Exxon Mobil’s (NYSE:XOM) Papua New Guinea (PNG) liquefied natural gas (LNG) project is running four months ahead of schedule and is expected to ship the first LNG cargo to Asia by mid-year.  The company holds a 33.2% operating stake in the $19 billion project. Apart from lower production costs, the proximity to the fast-growing Asian markets, which are driving most of the growth in LNG demand, is also a key aspect of this project. Its start-up also falls in line with Exxon Mobil’s current strategy of boosting the proportion of liquids (crude oil, natural gas liquids, bitumen and synthetic oil) and liquids-linked gas (LNG) in its portfolio for better margins.
We currently have a $92 price estimate for Exxon Mobil, which values it at around 12x our 2014 GAAP EPS estimate of $7.68, and is almost in line with its current market price.
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The PNG LNG Project
The PNG LNG project is a 6.9 million ton per annum (MTPA) integrated LNG project operated by Esso Highlands Limited, a subsidiary of Exxon Mobil Corporation. It is expected to produce over 9 trillion cubic feet (tcf) of gas and 200 million barrels of associated liquids over its life. The gas will be sourced from the Hides, Angore and Juha gas fields and from associated gas in the Kutubu, Agogo, Moran and Gobe Main oil fields. All of the contributing fields are located in the Southern Highlands and Western provinces of PNG. The gas will be conditioned in the PNG Highlands and then transported to the LNG plant located northwest of Port Moresby. After being liquefied at the LNG plant, the gas will be loaded onto ocean-going tankers to be shipped to international markets.  A couple of key aspects of the project are discussed below:
Lower Production Costs: The PNG LNG project boasts of a substantial certified reserves base with minimal impurities, which means lower costs associated with the processing of natural gas before sending it through the LNG plant for liquefaction. Apart from this, the existing onshore infrastructure base from oil field development projects in the area also lowered capital costs associated with the project. Just to give some perspective, Chevron-operated Gorgon LNG project in Australia, which is also under construction, is expected to cost $54 billion or $3.46 billion per million ton per annum (MTPA) of LNG capacity. In comparison, the PNG LNG project is expected to be completed at a cost of just $2.75 billion per MTPA of LNG capacity.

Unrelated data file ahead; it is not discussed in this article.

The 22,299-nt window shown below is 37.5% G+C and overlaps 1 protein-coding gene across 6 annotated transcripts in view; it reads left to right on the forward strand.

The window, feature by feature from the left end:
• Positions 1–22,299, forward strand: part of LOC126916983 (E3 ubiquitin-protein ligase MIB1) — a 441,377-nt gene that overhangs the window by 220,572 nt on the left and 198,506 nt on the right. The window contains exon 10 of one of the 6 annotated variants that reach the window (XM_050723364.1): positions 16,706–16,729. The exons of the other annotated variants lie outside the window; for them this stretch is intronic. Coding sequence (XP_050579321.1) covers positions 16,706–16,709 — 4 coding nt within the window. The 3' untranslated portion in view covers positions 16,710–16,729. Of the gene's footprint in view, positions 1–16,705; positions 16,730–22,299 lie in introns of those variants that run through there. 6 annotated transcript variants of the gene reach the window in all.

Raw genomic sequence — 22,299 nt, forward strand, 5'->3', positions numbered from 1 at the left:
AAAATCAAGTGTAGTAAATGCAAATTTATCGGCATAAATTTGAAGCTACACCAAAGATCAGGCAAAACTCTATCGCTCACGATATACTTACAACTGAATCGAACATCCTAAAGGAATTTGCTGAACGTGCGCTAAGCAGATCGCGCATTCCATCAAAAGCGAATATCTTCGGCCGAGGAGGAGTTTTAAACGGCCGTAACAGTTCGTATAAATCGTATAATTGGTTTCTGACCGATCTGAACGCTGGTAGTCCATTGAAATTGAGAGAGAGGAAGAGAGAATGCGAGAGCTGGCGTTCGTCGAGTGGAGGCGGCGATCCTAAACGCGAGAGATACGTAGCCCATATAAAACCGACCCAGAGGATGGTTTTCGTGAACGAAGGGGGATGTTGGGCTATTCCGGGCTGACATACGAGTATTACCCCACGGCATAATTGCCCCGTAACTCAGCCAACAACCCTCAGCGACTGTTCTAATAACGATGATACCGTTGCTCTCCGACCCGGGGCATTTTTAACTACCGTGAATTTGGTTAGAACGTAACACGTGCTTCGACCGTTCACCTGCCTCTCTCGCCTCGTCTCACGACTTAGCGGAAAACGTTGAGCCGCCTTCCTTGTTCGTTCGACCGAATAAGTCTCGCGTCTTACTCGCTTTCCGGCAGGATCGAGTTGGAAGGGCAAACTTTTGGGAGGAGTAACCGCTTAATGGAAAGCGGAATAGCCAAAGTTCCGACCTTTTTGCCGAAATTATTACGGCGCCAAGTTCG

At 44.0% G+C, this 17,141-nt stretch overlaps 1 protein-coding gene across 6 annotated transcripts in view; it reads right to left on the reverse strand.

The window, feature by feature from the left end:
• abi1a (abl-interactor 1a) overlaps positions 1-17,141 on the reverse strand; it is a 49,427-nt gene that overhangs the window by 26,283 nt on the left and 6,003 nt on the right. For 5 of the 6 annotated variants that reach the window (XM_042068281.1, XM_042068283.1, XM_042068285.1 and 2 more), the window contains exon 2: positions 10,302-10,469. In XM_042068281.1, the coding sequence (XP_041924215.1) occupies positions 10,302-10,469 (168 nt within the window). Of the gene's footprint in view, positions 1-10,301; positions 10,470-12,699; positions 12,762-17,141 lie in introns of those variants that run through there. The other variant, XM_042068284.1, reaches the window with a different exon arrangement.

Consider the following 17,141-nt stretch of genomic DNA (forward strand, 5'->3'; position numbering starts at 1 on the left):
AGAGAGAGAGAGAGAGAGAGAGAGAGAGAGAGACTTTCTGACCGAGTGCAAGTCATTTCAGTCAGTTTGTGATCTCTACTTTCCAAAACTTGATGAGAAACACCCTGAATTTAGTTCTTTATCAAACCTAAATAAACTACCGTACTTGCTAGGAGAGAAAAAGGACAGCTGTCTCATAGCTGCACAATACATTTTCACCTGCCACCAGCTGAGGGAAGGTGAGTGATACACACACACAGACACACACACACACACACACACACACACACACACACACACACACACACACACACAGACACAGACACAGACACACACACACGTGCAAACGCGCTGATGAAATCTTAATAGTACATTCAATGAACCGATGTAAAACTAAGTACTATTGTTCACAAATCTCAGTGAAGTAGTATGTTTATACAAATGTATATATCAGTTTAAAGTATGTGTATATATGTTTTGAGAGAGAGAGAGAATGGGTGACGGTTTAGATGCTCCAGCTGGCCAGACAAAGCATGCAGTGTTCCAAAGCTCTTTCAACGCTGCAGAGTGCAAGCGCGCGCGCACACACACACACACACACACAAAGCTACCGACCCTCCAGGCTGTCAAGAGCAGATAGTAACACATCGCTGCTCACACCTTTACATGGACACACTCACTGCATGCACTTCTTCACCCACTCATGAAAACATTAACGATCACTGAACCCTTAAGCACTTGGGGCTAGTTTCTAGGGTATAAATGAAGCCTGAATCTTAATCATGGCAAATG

Proximity To Asian Markets: The share of LNG in global natural gas trade has grown steadily over the past few years, primarily due to the fact that natural gas imports by Asian markets, which rely mostly on LNG (~80%), have been growing at a much faster rate than the rest of the world. Therefore, being located closer to the center of demand is a key advantage for the PNG LNG project over many other upcoming projects around the world, as lower transportation costs reduce the total per unit cost of delivered LNG. By our estimates, shipping LNG from PNG to Japan would cost anywhere between $0.5 to $1 per million British thermal units (MMBTU), cheaper than the upcoming LNG projects on the U.S. Gulf Coast and East Africa. (See: What’s Driving The Global LNG Demand)
Importance To Exxon Mobil
Amid depressed natural gas prices in North America, energy companies are increasingly focusing on boosting their production of liquids and LNG to realize better upstream margins. Exxon is not an exception to this trend. In fact, it has been one of the most affected companies by the sharp decline in U.S. natural gas prices. This is because its production-mix was significantly impacted after it acquired XTO for $41 billion in 2010, which increased its natural gas production by 31% y-o-y that year. More importantly, most of the production growth came from the U.S., where natural gas prices have not been favorable to the company’s upstream earnings since. 
However, Exxon is now focusing on liquids and LNG production growth to boost its upstream earnings. Liquids and LNG projects are expected to contribute more than 90% to the company’s planned production ramp-up of 1 million barrels of oil equivalent per day by 2017.  Liquids are generally more profitable to produce than natural gas because of higher price realizations. Last year, Exxon sold liquids at an average price of around $95 per barrel, compared to just around $41 realized per barrel of oil equivalent (BOE) of natural gas.
According to our estimates, the PNG LNG project is expected to boost Exxon’s annual liquids and LNG production volume by more than 60,000 barrels of oil equivalent (BOE) per day at its peak, which is equivalent to more than a 4% increase in the average liquids production rate achieved by the company’s subsidiaries in 2013.Notes: